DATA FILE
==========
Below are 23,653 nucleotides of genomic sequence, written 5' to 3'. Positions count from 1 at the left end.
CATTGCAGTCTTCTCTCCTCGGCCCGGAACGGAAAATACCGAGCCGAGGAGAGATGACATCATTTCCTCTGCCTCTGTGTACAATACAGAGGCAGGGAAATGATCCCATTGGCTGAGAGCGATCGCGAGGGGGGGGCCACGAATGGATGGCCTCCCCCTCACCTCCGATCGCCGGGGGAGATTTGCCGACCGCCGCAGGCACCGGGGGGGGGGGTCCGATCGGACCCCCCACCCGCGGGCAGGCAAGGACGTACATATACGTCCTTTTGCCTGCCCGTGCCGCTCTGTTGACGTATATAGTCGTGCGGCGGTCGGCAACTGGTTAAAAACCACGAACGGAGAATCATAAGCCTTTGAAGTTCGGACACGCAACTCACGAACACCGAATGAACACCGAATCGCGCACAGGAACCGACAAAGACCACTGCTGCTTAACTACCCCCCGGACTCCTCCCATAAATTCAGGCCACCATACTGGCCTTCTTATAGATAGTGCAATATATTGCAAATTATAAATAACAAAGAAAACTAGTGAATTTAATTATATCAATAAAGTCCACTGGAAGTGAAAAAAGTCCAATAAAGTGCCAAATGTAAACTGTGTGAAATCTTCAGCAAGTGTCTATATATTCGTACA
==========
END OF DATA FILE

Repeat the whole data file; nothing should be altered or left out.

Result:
Below are 23,653 nucleotides of genomic sequence, written 5' to 3'. Positions count from 1 at the left end.
CATTGCAGTCTTCTCTCCTCGGCCCGGAACGGAAAATACCGAGCCGAGGAGAGATGACATCATTTCCTCTGCCTCTGTGTACAATACAGAGGCAGGGAAATGATCCCATTGGCTGAGAGCGATCGCGAGGGGGGGGCCACGAATGGATGGCCTCCCCCTCACCTCCGATCGCCGGGGGAGATTTGCCGACCGCCGCAGGCACCGGGGGGGGGGGTCCGATCGGACCCCCCACCCGCGGGCAGGCAAGGACGTACATATACGTCCTTTTGCCTGCCCGTGCCGCTCTGTTGACGTATATAGTCGTGCGGCGGTCGGCAACTGGTTAAAAACCACGAACGGAGAATCATAAGCCTTTGAAGTTCGGACACGCAACTCACGAACACCGAATGAACACCGAATCGCGCACAGGAACCGACAAAGACCACTGCTGCTTAACTACCCCCCGGACTCCTCCCATAAATTCAGGCCACCATACTGGCCTTCTTATAGATAGTGCAATATATTGCAAATTATAAATAACAAAGAAAACTAGTGAATTTAATTATATCAATAAAGTCCACTGGAAGTGAAAAAAGTCCAATAAAGTGCCAAATGTAAACTGTGTGAAATCTTCAGCAAGTGTCTATATATTCGTACA